Sharing Sherman photos
- I have posted some of my photos of Shermans on display to a public site;
- Hi Gary
Hope things are good in Nebraska. Thanks for sharing your photos! I was talking to a friend about the M4A3(75) in Denver, recently. He reported that one is Serial Number 12306, indicating it was built by Ford in Highland Park, Michigan, June, 1943. I would guess it might have been remanufactured by Montreal Locomotive in 1945. It has the E9 extensions installed but no extended end connectors fitted. There are quite a few Shermans on display in the US that have that config. The M4A3s used in "The Tanks Are Coming" had that same setup. I believe that was mostly filmed at Ft Knox in 1950. It was possible to read some of the USA Numbers from some of the Shermans in the movie. The corresponding serial numbers of a couple of them were 12305 & 12308 (California Jane). Maybe 12306 had a role in the film as well?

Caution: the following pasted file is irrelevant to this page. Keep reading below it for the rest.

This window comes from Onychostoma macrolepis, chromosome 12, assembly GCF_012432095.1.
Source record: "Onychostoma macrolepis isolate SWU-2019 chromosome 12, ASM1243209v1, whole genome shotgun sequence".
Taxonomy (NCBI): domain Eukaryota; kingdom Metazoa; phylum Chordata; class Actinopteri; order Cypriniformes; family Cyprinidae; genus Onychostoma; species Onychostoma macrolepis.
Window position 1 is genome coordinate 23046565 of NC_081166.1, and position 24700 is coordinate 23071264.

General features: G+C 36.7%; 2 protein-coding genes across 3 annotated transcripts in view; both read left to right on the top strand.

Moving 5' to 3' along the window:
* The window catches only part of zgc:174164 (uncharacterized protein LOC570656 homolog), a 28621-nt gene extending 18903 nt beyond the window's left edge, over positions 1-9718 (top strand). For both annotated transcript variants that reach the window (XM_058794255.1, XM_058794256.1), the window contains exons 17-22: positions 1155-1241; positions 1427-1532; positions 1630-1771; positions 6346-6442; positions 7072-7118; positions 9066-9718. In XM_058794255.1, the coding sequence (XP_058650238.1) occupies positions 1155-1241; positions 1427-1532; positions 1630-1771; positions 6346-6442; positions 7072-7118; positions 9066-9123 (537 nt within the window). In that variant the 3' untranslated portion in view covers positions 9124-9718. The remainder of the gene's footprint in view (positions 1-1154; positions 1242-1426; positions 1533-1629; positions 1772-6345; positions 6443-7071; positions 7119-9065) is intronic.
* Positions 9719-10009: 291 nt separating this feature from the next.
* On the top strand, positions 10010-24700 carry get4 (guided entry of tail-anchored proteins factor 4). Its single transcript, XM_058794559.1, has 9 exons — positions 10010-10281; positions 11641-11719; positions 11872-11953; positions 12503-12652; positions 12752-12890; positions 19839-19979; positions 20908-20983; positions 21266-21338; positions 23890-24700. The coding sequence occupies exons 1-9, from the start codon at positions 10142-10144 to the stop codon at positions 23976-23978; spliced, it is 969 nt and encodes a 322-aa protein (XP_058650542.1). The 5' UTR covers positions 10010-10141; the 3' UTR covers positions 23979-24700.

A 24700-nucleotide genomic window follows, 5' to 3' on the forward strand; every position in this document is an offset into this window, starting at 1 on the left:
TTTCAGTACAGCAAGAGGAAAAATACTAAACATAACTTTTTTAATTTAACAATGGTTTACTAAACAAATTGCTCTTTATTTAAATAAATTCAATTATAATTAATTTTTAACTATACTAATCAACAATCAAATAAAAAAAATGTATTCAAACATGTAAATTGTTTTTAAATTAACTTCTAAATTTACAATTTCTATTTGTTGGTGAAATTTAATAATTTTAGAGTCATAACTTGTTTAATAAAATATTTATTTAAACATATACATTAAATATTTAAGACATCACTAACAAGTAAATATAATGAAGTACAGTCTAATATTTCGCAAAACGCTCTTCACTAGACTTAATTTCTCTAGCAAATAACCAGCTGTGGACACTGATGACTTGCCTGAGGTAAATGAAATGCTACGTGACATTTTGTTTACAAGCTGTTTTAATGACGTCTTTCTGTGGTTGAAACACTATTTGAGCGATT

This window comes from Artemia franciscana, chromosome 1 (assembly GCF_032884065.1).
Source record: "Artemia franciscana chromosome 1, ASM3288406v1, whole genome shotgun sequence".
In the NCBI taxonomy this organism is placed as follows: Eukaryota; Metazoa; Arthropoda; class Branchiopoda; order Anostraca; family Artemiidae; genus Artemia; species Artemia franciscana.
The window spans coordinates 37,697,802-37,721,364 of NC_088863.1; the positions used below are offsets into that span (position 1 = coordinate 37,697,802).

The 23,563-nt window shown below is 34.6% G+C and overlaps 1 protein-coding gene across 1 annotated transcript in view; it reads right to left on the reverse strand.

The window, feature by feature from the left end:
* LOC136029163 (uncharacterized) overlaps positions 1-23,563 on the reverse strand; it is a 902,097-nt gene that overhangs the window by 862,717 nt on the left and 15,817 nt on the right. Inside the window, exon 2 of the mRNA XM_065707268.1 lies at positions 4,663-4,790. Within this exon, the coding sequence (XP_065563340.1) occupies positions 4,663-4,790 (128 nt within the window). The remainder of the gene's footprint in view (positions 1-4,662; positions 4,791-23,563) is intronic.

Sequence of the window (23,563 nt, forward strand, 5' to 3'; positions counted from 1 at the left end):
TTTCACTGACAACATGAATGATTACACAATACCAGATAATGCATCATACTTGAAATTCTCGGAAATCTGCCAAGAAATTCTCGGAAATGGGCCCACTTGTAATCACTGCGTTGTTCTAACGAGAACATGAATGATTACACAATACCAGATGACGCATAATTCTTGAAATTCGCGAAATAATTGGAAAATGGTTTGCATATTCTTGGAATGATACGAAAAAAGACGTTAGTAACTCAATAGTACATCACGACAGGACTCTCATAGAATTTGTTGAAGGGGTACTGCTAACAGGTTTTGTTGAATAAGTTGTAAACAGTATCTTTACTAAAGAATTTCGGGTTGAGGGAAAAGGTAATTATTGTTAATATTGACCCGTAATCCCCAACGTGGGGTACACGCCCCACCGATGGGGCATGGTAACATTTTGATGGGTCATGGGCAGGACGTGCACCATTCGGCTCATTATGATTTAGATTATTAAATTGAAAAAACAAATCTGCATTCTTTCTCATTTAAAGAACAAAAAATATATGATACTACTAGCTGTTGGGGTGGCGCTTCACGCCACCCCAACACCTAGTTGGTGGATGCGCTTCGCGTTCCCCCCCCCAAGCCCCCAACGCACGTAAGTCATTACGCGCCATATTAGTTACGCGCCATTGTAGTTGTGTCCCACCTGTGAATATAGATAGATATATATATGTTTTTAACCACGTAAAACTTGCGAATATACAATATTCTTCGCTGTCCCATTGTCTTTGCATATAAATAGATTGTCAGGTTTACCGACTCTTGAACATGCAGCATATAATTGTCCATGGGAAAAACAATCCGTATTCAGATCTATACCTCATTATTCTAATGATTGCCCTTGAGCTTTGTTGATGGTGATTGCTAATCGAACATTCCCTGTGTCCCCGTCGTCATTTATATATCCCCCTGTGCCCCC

The same friend visited the M7 in Marysville. The dataplate above the driver's "window" was too rusty to read, but that one has 246 clearly stamped on the rear towing lugs. That would indicate it was built by ALCO in July, 1942. That would be the oldest surviving Priest I am aware of. Looks like it was rebuilt or upgraded with the folding armor mod, wire baskets on top of the original side hinged stowage boxes, late style VVSS suspension, & an armored first aid box. When an early M7 model kit came out not long ago, it included a 1944 style "tombstone" instrument panel. If you look inside the Marysville, you can see fittings that held the long M3 Medium type instrument panel. From counting heads, I would conclude that all M7s built up to Aug, 1943 had the long panel. Priests built March, 1944 on had the 1944 type tombstone. Some surviving examples of 1942/43 M7s appear to have been retrofitted with tombstone panels at some point, which may have caused some confusion.
Thanks again, Gary!
----- Original Message -----
Sent: Friday, May 02, 2008 4:53 PM
Subject: [G104] Sharing Sherman photos
I have posted some of my photos of Shermans on display to a public site;
[Non-text portions of this message have been removed]
Thanks for the comments on the M4A3 and M7. I wish I was able to get
serial numbers on some of the others.
I must confess that for years I thought the M7 in Marysville was a 1944-
production model due to the late features. As I was going over the
photos (adjusting some exposures, etc) for posting I suddenly realized
that that beastie had a SHALLOW pulpit, etc.
Have camera - will travel!